I lived next door to David in Horsham and I remember him very fondly. I will never forget the great nights we had in The Sussex Oak at Warnham. RIP
I was David's room mate in Hall for two enjoyable years. He read Chemistry and I French & German. He, like me, initially, attended Colfe's Grammar School in SE London and we met up again on our first day at University. We attended each other's weddings and I remember subsequently visiting him in Clapham and later in Horsham. Since his time in Australia we kept in touch, usually by Xmas cards, and I somehow felt this year that something was wrong when I did not hear. I have the happiest memories of David during our carefree University days - the rag possession - playing rugby together for both university and hall - being reprimanded for breaking a bed in the "Lower Hut". He was a gentle man, a bit of a gentle giant - very much like his father in appearance. Another important part of my past life is over after 55 years!
Although I only worked closely with David for a few years, it seems as though I have known him forever. He was thoughtful, insightful and, perhaps more importantly, playful in his approach to science and to life. He will be missed. At the same time, I can't help but smile when I think of him.
Dave was a very special friend to us. I'll never forget the first day I met him and I addressed him as Professor Trimm, his response was "Do you know how that's spelt? One F as in fool and 2 S's as in ass". From that day on we became great friends. Dave made Rose and I feel special and he always made time to visit Rose when he was in Melbourne. We will miss him, he will never be forgotten and he will always be in our hearts forever.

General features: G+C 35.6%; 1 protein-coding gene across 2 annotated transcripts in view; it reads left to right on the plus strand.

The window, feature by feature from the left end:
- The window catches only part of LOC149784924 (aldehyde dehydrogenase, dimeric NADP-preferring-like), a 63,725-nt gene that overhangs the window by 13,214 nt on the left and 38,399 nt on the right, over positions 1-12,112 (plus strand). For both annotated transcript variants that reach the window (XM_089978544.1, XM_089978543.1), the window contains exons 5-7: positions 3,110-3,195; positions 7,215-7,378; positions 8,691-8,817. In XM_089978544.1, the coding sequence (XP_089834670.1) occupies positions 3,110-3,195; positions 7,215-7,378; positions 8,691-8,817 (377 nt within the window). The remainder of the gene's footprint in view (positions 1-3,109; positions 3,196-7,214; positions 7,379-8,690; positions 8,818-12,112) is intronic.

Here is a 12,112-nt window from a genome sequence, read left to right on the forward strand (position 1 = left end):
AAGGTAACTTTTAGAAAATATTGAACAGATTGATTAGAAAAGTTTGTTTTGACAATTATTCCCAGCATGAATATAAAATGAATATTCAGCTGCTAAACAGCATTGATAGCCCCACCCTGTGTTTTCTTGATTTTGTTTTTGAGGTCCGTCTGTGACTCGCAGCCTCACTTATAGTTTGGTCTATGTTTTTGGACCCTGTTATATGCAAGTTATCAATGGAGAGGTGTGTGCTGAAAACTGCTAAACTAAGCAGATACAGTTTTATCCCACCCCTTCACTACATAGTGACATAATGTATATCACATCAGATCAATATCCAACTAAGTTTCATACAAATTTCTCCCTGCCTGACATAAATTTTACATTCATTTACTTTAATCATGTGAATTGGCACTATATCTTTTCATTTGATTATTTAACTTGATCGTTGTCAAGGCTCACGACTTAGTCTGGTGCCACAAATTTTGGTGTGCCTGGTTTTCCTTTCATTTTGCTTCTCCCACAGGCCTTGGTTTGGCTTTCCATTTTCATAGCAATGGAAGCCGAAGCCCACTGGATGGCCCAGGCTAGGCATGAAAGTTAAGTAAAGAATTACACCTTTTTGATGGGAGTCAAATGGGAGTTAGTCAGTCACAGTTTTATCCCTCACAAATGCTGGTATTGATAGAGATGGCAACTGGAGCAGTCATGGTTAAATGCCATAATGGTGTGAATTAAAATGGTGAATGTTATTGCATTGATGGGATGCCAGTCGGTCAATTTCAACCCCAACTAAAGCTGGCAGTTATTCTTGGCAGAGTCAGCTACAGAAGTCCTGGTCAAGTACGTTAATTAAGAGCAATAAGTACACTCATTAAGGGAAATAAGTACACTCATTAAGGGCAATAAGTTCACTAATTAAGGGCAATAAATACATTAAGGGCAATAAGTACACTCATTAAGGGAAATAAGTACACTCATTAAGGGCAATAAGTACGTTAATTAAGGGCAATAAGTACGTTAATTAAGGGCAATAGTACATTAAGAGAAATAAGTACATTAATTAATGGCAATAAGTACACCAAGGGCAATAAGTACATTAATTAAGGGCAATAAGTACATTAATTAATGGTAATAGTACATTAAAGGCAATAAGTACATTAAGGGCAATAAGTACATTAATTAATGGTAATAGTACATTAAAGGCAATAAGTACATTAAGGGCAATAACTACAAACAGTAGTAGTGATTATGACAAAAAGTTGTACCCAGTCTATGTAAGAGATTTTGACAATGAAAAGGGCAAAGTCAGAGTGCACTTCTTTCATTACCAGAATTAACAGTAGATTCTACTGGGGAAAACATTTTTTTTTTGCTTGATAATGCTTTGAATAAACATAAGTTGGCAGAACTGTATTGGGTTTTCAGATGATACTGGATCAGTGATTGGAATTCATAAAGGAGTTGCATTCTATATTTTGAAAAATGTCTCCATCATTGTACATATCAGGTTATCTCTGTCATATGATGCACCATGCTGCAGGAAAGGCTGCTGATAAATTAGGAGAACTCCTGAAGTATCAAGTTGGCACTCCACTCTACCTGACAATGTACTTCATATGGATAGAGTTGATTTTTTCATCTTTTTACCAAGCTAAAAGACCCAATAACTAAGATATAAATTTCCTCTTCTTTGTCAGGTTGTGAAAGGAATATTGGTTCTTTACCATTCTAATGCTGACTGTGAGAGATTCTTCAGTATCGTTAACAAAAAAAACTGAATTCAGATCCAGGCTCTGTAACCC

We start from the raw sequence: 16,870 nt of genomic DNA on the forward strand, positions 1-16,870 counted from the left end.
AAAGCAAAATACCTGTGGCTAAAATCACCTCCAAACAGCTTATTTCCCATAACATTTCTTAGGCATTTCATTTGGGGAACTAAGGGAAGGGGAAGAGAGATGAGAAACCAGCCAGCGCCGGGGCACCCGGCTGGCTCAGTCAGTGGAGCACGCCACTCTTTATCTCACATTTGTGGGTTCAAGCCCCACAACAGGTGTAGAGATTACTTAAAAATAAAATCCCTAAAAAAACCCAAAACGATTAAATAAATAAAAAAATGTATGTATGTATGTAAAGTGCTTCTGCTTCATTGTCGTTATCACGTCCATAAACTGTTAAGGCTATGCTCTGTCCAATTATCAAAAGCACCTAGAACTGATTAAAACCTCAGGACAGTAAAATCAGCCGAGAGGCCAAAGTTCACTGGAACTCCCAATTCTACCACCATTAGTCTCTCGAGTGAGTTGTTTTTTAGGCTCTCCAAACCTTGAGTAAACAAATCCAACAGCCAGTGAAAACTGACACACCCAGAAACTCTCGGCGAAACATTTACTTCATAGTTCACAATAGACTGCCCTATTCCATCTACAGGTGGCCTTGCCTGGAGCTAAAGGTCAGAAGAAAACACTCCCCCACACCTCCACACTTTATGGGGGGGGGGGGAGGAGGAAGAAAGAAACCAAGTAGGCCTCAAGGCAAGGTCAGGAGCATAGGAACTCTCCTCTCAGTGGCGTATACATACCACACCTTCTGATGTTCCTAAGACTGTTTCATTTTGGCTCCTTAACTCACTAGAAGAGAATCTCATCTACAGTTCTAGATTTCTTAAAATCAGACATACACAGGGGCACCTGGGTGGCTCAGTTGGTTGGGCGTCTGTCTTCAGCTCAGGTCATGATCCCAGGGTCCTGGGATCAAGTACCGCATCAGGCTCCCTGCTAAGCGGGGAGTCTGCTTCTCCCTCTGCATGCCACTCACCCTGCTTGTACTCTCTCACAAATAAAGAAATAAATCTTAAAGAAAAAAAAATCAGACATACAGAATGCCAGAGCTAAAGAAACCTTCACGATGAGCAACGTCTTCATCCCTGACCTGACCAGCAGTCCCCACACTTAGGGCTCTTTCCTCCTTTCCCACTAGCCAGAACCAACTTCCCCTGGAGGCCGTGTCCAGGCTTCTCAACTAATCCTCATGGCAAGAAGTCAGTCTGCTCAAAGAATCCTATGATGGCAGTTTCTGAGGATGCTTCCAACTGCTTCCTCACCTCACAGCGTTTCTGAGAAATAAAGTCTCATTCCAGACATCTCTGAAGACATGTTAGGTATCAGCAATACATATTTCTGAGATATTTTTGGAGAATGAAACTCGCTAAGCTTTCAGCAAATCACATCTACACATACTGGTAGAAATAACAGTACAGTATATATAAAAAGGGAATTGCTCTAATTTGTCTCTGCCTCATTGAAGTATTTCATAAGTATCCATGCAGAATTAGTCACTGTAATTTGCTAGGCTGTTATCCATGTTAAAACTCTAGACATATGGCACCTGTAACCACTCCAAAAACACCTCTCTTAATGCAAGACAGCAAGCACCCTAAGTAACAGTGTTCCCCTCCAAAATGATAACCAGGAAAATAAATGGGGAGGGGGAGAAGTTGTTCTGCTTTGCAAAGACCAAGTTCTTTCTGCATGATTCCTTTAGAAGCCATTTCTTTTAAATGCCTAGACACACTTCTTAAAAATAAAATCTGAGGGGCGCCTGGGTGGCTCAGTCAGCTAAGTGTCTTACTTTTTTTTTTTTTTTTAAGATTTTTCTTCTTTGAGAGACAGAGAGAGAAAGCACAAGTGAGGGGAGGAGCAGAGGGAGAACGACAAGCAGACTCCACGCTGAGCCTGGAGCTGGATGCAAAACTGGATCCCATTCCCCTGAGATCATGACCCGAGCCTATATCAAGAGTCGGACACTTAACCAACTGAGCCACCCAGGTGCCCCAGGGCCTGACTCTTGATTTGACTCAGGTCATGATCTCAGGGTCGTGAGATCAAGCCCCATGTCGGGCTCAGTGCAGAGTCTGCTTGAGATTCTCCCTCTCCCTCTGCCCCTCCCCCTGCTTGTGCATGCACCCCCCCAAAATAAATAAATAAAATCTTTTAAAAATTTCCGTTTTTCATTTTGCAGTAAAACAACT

Dave, who should I turn to now when I need an advice from the wise man? You are the tower for many of us. We will miss you dearly. I miss you............
David taught me during my undergraduate years in 1990s. He was a great lecturer and I did enjoy his lecture as he could explain difficult topics in an easily understood manner . I am now working oversea, however, I would see him on and off during my trip to Sydney. He will be surely missed.
Devastated by the news of David's death I will always remember his fantastic sense of humour and the way that he inspired me to take up a science career. The science world has lost a great mind and I draw some comfort in knowing that he was doing something he enjoyed when he died. Rest in peace Uncle David.
David was a likelong friend and a very distinquished scientist. We will all miss him for his cheerfulness and good humour.
Prof. Trimm was one of my undergraduate lecturers, greatly respected, and was also (as Rose mentioned) the "godfather" of partcat research group at UNSW whose presence will be greatly missed. Rest in peace, prof.
I have known Dave for 35 years as a fellow scientist. His first words to me were come and work for me son and you will double your income from consulting. I never took him up but all my life I have been stimulated by his pragmatic approach to science and devotion to helping industry. That is not to say his work was not also fundermental. His contribution to catalysis and Fisher Tropsch processes in particular have been important. Dave was a larger than life character who was a positive force around us all and always at the centre of new developments that could be useful. He was a true leader.
He will be sorely missed by all who worked with him . His laugh and funloving smile will be missed by me.